Wildlife friendly buildings.
Ardalan Saboori, Roger Macklin, Mark Chapman, Mark Cope & Adam Scott
Currently we do not engage with existing building owners / occupiers about the biodiversity of their buildings or indeed the damage that they may be doing to the local habitat due to its very existence. We will develop general guidance for engineers to help them engage with clients. As part of this guidance we will look to see how we might estimate the value of physical capital (Biodiversity Net Gain offset costs, productivity gains due to the presence of a biodiverse environment, direct impacts on equipment performance). Part of this will be specific to understand, explore and further develop bird-friendly design solutions to mitigate risk of bird collisions onto glazed facades as well as impact on building performance, sustainability, maintenance and well-being of the occupants.
Ecological habitats are not valuable in isolation, so how they relate to other habitats is important e.g. a flat roof provides great nesting opportunities for some species or bird, but useless if there is no surrounding foraging habitat to support them. Perhaps different levels of measurement could be proposed. We would look to develop a tool that would allow engineers to advise ‘off the shelf’ ways of making buildings more biodiversity-friendly.
Embodied carbon material performance.
David Linville-Boud, Kael Gillam, Jonathan Rush, Neha Sharma, John Pirouet, Chris Brooker & Matthew Daniel
The aim of our cross-disciplinary proposal is to analyse materials and usage data and create in-house databases for life cycle carbon emissions in Lighting equipment, Acoustic materials, and Refrigerant Systems. The databases will streamline our design processes and give us a better understanding of the environmental impact of the systems we employ.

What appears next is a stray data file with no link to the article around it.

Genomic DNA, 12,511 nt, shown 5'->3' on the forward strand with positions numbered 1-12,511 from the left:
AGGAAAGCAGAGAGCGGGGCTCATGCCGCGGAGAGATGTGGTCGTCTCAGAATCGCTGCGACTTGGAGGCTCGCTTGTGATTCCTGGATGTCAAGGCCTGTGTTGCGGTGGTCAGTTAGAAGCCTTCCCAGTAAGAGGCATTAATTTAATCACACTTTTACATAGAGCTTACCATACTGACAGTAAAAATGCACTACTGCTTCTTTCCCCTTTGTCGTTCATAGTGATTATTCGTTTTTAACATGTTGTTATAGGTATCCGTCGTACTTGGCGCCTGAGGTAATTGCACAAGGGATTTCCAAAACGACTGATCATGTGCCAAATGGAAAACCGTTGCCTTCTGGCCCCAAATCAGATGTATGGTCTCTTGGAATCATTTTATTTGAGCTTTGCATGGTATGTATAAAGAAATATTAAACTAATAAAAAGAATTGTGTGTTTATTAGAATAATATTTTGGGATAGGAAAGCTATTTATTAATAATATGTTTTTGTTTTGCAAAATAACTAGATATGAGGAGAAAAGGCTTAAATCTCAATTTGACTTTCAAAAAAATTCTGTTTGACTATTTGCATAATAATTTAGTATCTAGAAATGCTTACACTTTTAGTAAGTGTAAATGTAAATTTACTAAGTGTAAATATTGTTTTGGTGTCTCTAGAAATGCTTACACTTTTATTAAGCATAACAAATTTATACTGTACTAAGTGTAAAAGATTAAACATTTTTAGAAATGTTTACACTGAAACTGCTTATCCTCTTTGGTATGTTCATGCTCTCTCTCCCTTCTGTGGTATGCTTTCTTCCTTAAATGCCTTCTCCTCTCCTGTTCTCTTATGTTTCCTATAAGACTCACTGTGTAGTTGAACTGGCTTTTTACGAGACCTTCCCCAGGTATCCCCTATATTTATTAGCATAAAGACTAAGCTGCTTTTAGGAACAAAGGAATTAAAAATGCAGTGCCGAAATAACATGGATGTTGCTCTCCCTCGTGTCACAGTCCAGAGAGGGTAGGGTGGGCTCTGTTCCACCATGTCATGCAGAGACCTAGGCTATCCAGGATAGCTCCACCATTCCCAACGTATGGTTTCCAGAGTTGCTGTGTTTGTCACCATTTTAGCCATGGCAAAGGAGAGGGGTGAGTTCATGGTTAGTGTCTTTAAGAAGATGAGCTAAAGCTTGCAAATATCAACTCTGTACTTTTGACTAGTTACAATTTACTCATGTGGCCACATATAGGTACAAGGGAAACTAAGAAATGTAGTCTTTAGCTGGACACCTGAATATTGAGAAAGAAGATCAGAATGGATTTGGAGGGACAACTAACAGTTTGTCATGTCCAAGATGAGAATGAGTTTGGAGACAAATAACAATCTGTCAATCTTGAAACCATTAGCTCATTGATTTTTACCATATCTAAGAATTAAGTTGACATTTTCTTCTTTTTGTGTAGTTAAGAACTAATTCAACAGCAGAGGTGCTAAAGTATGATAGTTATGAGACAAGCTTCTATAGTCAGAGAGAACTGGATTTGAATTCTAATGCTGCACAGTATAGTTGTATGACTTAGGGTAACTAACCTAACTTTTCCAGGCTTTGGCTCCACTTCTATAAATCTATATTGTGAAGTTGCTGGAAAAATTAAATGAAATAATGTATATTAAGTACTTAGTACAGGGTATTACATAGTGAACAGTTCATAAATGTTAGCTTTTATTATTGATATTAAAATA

The aim of the acoustics proposal is to develop an in-house dynamic database of naturally sourced and/or sustainable acoustic materials/ products that focus on futuristic aspects of high-performance buildings.
The research of carbon impact of refrigerant based systems will strengthen our understanding of the life cycle carbon emissions which will provide us with the information we need to accurately advise clients on potential heating and cooling upgrades.
The Lighting group plans to create a database for embodied and operational carbon of luminaires to better inform our design choices and our impact in the wider context of sustainability.
Jonathan Rush, Kathryn Woolley, Imogen Christodoulou, Philip Pointer, James Buck, Scott Kluger, Jeremy Butt & Magnus Leask
Our North Star has two focusses: Planet Conscious and Human Centric.
So far on our North Star journey there have been some fantastic developments in measuring and defining Carbon impacts of projects. This has been extremely positive and meets our commitments to designing “Planet Conscious” spaces.
Our Pollinate idea starts the journey of investigation into the less quantitative, human side of our North Star commitment.